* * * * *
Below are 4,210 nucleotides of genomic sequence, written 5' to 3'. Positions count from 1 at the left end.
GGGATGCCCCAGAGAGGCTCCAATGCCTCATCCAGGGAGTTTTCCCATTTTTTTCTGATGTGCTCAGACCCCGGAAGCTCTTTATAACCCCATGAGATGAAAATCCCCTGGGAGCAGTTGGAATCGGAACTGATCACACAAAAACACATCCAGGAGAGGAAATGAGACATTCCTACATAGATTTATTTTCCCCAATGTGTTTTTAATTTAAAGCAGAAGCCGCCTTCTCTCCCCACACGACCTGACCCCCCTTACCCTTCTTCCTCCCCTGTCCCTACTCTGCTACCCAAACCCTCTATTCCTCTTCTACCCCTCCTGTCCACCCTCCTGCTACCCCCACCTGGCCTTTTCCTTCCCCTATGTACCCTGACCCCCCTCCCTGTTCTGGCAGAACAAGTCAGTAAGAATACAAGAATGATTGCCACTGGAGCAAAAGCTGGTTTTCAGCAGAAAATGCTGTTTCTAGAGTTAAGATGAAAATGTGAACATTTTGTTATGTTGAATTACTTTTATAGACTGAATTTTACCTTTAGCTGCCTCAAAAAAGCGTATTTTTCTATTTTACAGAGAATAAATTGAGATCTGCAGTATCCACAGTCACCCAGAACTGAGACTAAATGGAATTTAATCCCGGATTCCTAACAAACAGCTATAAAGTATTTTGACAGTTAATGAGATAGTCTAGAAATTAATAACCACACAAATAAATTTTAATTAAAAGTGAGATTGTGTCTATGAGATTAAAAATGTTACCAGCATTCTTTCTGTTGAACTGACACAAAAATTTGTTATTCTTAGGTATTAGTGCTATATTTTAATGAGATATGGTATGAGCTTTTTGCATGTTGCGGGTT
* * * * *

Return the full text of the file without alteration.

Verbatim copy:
Below are 4,210 nucleotides of genomic sequence, written 5' to 3'. Positions count from 1 at the left end.
GGGATGCCCCAGAGAGGCTCCAATGCCTCATCCAGGGAGTTTTCCCATTTTTTTCTGATGTGCTCAGACCCCGGAAGCTCTTTATAACCCCATGAGATGAAAATCCCCTGGGAGCAGTTGGAATCGGAACTGATCACACAAAAACACATCCAGGAGAGGAAATGAGACATTCCTACATAGATTTATTTTCCCCAATGTGTTTTTAATTTAAAGCAGAAGCCGCCTTCTCTCCCCACACGACCTGACCCCCCTTACCCTTCTTCCTCCCCTGTCCCTACTCTGCTACCCAAACCCTCTATTCCTCTTCTACCCCTCCTGTCCACCCTCCTGCTACCCCCACCTGGCCTTTTCCTTCCCCTATGTACCCTGACCCCCCTCCCTGTTCTGGCAGAACAAGTCAGTAAGAATACAAGAATGATTGCCACTGGAGCAAAAGCTGGTTTTCAGCAGAAAATGCTGTTTCTAGAGTTAAGATGAAAATGTGAACATTTTGTTATGTTGAATTACTTTTATAGACTGAATTTTACCTTTAGCTGCCTCAAAAAAGCGTATTTTTCTATTTTACAGAGAATAAATTGAGATCTGCAGTATCCACAGTCACCCAGAACTGAGACTAAATGGAATTTAATCCCGGATTCCTAACAAACAGCTATAAAGTATTTTGACAGTTAATGAGATAGTCTAGAAATTAATAACCACACAAATAAATTTTAATTAAAAGTGAGATTGTGTCTATGAGATTAAAAATGTTACCAGCATTCTTTCTGTTGAACTGACACAAAAATTTGTTATTCTTAGGTATTAGTGCTATATTTTAATGAGATATGGTATGAGCTTTTTGCATGTTGCGGGTT